[Editor’s note: This is a blog post from Ocrolus. Ocrolus is a silver sponsor at LendIt Fintech USA 2019, which will take place on April 8-9 in San Francisco. On April 8 at 12:08 p.m., Ocrolus CEO Sam Bobley will demo Ocrolus technology and discuss automated credit decisioning at the LendIt Innovation Demo Hub.]
According to a study by Experian, 63% of businesses experienced the same or more fraud losses in 2018, with a plurality of 33% experiencing higher losses. In online lending, the trend was particularly pronounced.
The cost of online lending fraud has increased 8.1% since 2017. Furthermore, the cost per dollar of online lending fraud is greater than, and growing at a faster rate than, e-commerce fraud or retail fraud.
Fraud impacts online lending of every kind. Online lending fraud happens in the form of identity fraud, account takeover, image manipulation, and many other illicit schemes. Fraudsters are always developing new techniques to rip off lenders. And a sizeable portion of fraud goes undetected, even after it causes losses.
All of this suggests that fraud is a serious problem in the online lending space – and perhaps even more widespread than lenders currently understand.
Why Do Fraudsters Target Online Lenders So Aggressively?
With all the other scams out there, why do fraudsters target online lending so aggressively?
The speed, ease, and light touch of online loan applications make online lending fraud relatively simple to execute. The loan application process takes a matter of minutes, and doesn’t involve any in-person steps. Fraudsters can use software to easily forge documents and data. Bad actors can hide behind the barriers inherent to the internet and execute low cost, high reward financial scams – all without ever having to leave their houses.
The epidemic of data breaches has also made identity fraud easier to harness. Billions of people were affected by data breaches and cyberattacks in 2018 – 765 million in the months of April, May, and June alone. Fraudsters can buy identifying information on the Dark Web, or hijack the personal data of people they know on some level, without much effort.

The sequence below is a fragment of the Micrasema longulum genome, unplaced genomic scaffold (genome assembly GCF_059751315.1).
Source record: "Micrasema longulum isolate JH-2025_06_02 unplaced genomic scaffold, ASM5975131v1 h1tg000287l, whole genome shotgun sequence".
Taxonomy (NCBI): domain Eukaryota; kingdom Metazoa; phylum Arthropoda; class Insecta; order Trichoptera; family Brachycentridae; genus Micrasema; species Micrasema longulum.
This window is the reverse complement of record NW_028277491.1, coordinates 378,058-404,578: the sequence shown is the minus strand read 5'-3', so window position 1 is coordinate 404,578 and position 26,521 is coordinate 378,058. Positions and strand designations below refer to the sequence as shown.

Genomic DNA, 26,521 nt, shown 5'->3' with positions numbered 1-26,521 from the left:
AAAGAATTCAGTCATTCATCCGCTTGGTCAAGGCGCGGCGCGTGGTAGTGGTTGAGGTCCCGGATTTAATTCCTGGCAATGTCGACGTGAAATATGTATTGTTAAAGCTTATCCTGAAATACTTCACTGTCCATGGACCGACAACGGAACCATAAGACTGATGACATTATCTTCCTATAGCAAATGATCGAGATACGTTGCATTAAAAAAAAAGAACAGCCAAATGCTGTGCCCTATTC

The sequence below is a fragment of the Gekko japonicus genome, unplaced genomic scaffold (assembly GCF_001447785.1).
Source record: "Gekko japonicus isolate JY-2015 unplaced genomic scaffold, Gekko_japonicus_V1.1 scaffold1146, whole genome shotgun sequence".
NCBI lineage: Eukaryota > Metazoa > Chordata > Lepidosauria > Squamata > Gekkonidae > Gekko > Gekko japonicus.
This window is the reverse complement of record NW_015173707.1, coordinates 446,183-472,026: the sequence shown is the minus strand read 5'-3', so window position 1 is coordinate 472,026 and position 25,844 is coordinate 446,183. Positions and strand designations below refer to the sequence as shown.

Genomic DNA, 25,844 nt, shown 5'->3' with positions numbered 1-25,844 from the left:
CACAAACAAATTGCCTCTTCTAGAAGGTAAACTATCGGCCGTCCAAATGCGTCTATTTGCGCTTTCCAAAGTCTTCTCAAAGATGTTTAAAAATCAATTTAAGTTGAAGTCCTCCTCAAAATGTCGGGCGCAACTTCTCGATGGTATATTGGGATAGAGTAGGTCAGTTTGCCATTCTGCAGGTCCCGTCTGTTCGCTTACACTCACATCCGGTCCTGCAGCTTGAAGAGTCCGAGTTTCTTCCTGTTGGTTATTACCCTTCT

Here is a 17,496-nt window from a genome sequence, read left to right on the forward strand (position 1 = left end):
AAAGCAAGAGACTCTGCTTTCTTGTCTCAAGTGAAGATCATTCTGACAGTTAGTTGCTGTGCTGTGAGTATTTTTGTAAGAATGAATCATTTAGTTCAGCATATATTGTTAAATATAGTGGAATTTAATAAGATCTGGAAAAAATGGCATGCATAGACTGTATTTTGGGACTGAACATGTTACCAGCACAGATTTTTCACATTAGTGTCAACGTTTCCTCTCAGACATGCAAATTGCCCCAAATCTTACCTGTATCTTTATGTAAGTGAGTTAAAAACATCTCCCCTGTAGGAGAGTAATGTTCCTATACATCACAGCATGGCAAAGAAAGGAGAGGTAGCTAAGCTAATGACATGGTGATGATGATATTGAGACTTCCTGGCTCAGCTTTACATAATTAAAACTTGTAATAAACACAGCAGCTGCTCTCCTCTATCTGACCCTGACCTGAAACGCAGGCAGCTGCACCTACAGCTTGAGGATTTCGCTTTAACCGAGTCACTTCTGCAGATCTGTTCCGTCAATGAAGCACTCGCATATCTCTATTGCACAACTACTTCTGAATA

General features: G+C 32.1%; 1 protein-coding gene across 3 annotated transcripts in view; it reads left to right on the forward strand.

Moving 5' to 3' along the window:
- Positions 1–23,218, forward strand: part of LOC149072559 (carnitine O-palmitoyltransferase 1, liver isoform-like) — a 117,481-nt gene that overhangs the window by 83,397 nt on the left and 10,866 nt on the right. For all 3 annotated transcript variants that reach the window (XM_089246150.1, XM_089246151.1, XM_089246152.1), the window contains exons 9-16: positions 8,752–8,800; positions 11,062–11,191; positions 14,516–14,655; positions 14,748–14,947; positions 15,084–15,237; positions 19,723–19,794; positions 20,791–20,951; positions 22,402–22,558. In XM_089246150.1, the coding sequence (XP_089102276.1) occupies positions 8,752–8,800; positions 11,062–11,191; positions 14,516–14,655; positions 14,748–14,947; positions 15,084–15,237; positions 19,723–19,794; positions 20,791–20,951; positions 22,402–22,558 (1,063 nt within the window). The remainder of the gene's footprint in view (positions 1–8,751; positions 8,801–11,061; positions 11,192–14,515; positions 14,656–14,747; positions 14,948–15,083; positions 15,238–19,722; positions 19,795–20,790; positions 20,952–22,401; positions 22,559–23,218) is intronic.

Additionally, fraudsters often face minimal repercussions for their crimes. Lenders can blacklist fraudsters. But legal consequences are uncommon. Online lending fraud could lead to federal prosecution under 18 U.S. Code §§ 1001–1040, along with associated state laws. However, indictments are hardly ever filed on a case-by-case basis.
US Attorneys rarely take on fraud cases that involve less than a $1 million dollars. State and local police often hesitate to investigate losses under $10,000 – and even then, they have limited resources and a huge backlog of cases. Lenders can attempt to recoup costs through the civil court system, but this is often too expensive and time consuming.
That’s why when it comes to online lending fraud, the best offense is a good defense. Due diligence upfront is the only recourse lenders have to keep fraudsters from harming their businesses.
How Does Online Lending Fraud Cost Lenders?
Understanding why fraudsters engage in online lending fraud is fairly straightforward. What’s more complicated is measuring the cost of such fraud. But there are a number of studies that have quantified the impact, on both macro and granular scales.
First, consider the global prevalence of online lending fraud. According to LexisNexis Risk Solutions, there were at least 1 million cyber attacks targeting online lending transactions in 2016, with potential losses of up to $10 billion. This suggests that fraudsters are not merely chipping away at profit margins. They are posing a serious threat to the online lending ecosystem as a whole.
To break down the cost with more specificity: for every dollar of online lending fraud in 2018, lenders paid $3.05 in costs.
This is because when fraudsters inevitably default, lenders lose much more than the principal loaned. They also lose money on customer acquisition costs, underwriter compensation, lenders’ cost of their own capital, missed interest payments, and fees paid to debt collection agencies, among other expenses.
And ironically, fraud prevention measures can also chew into potential earnings. Fraud false positives come in at 13% of declined transactions. Faulty fraud detection actually excludes desirable borrowers. That means lenders are hit by both fraud losses and missed opportunities simultaneously.
The costs of online lending fraud are real and growing. So what can your company do to combat fraudsters? Sign up here to become the first to read our new white paper, which includes suggested solutions to the most common and costly forms of online lending fraud in practice today.